According to the man called Kaiser, "Mainstream is the wave of the future."
No, Kaiser doesn't have a crystal ball, but he does have NetSurprise (www.netsurprise.com), a webmaster's resource with its pointer on one of the more rapid pulses of the Net.
When Cybererotica bought the NetSurprise domain in 1999 it was, according to its president, "... basically set up as a webmaster's resource research engine." A nice service, but not very diverse. Today the site is a portal to industry news, access to free web space and e-mail providers, an Internet guide, and links to a variety of sites with information about technology and programs of interest to webmasters. It's also recently expanded its offerings to include more interactive features such as chat, message boards, and educational workshops.
"Our objective was to create a webmasters' community that allowed the advertisers as well as the webmasters to participate in a variety of sponsorships [as well as] content providers and anybody providing goods or services to the adult Internet. Basically, we want to provide them with a community atmosphere where we can help them grow and bring them the proper tools."
Although the site will eventually offer similar services to mainstream webmasters as well - the adult Net got there first. According to Kaiser, getting there first is one of the things folks in the adult industry are good at doing. "Certainly the adult Internet took off extremely well," he says. "Sex sells. That's what got VCRs in everyone's living room. Once you could get your porno tape at the local store, everyone had to have a VCR. There have been a lot of technological advances that have occurred because of the adult Internet, too: faster connection speed, video streaming... A lot of that has been driven by the adult industry and people wanting to get their porn faster and see movies online."
And now Internet companies aren't simply trying to sell their wares; many of the larger ones, including those in the mainstream, are becoming political. Kaiser finds himself in the proverbial catbird's seat, perfectly positioned to watch the adult Net's battles for Web access and its maturation into an industry with truly professional standards. "The success of adult media in other venues is part of the reason that you have the modem companies and software companies fighting for freedom of speech on the Internet and are actually against censorship," he believes. "It's because they do realize that it's been a strong driving force."
Being an effective and successful part of that "driving force" requires Web-minded adult site owners to stay on top of the latest techniques, technologies, trends and etiquette. One of the goals of NetSurprise is to help website owners and developers increase their business savvy. Kaiser points out that the large sponsorship companies that affiliate with NetSurprise and seek relationships with adult sites are interested in an environment where ethics are important and business is conducted properly. To help develop these ethics and business practices, the site offers message areas where users can make friends, talk about tips or tricks of the trade, or ask specific questions in the hopes of finding other users with specific answers. Fundamental lessons in business conduct begin with the boards themselves.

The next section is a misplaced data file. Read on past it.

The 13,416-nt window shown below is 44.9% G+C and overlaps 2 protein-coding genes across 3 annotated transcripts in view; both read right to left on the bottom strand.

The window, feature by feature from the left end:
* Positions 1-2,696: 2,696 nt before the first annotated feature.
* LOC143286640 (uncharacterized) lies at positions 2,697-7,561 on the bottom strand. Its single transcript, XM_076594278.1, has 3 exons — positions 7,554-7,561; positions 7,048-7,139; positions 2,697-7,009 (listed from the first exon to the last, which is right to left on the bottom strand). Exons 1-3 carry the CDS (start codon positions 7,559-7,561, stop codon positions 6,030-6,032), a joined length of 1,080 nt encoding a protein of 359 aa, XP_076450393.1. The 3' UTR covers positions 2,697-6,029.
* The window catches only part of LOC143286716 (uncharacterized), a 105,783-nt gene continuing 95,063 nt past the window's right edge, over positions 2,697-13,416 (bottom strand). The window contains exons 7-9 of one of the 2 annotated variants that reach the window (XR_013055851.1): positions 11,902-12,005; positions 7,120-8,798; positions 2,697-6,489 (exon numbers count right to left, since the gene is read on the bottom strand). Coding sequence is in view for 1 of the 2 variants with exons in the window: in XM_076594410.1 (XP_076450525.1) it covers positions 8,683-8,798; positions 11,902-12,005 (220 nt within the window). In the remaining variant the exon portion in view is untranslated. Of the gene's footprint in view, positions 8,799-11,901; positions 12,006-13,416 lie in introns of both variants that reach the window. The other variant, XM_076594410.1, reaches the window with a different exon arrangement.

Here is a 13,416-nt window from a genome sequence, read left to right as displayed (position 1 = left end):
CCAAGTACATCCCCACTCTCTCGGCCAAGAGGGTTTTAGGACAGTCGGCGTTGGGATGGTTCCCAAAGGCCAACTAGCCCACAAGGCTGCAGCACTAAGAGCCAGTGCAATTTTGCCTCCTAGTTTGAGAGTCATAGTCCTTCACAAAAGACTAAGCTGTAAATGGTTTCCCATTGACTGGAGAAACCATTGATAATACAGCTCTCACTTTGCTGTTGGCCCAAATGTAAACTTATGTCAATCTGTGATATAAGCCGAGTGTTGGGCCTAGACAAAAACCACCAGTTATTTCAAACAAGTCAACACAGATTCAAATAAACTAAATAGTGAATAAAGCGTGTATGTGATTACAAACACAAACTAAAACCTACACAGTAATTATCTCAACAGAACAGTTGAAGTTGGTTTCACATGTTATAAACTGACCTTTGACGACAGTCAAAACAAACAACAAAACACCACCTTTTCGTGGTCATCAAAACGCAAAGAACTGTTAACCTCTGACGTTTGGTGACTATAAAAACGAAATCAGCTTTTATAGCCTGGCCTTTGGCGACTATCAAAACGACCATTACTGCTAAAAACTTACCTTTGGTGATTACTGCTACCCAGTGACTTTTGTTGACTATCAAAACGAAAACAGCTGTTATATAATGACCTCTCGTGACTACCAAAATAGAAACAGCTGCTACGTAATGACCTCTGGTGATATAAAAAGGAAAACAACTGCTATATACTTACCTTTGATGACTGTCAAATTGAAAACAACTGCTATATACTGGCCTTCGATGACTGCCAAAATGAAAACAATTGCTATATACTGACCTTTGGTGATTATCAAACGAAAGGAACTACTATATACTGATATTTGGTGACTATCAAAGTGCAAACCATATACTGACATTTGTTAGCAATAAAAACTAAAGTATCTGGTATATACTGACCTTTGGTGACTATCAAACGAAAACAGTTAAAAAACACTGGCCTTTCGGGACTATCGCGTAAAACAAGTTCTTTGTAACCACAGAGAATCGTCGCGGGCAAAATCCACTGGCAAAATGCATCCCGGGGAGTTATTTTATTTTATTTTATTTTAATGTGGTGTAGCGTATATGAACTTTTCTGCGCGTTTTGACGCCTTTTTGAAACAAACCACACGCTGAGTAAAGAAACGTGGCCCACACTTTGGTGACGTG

"Our code of conduct on that board is that everyone is entitled to their own opinion," says Kaiser. "You're entitled to disagree with whomever you like, and that includes the big companies, as long as it's done in an appropriate manner. Something that would be considered appropriate in a meeting or in an office." Kaiser continues with a list of message-board/board room No-No's, including flaming (whether it's the other user or their mother), inappropriate argumentation, and insults. "There are places where that sort of behavior is tolerated or encouraged, but we don't consider that to be proper behavior to have good business dialogue going on," he explains. Fortunately, most users are already familiar with good behavior and so problems are few.
As Kaiser points out, one of the most important things a webmaster can do is one of the things a webmaster is least likely to have time to do: network with other people who understand their business.
Whatever differences may or may not exist between the adult and non-adult industries, people working in both like to see a financial reward for their work. "We're constantly refining our education process with online tutorials and training workshops targeted towards both newbies to Web design [and] the old hands at it. Something as simple as how to put HTML on a page, to more advanced search-engine topics."
It's all part of NetSurprise's goal of making adult webmasters increasingly self-sufficient and successful. Whether it's learning hot Java tips, how to make more compelling sites or finding ways to market them, Kaiser says that education is truly one of the keys. "It really follows the old adage: give someone a fish and they eat for a day. Teach someone to fish and they can eat for the rest of their life. That also includes teaching ethics and business protocol, how to communicate with people in an effective manner, how to build relationships, and how to improve what it is you do."
And then what? What does the future hold for those webmasters and site owners who learn these skills? With surfers demanding more and more entertainment, higher bandwidth, mega-channels and increasingly user-friendly interactive sites, the possibilities seem endless. Kaiser's forward sight tells him that this means good things. "They can move forward. Not only in this industry, but in others."
Nostradamus never said anything so hopeful. But then again, he never had a chance to build and maintain his own website.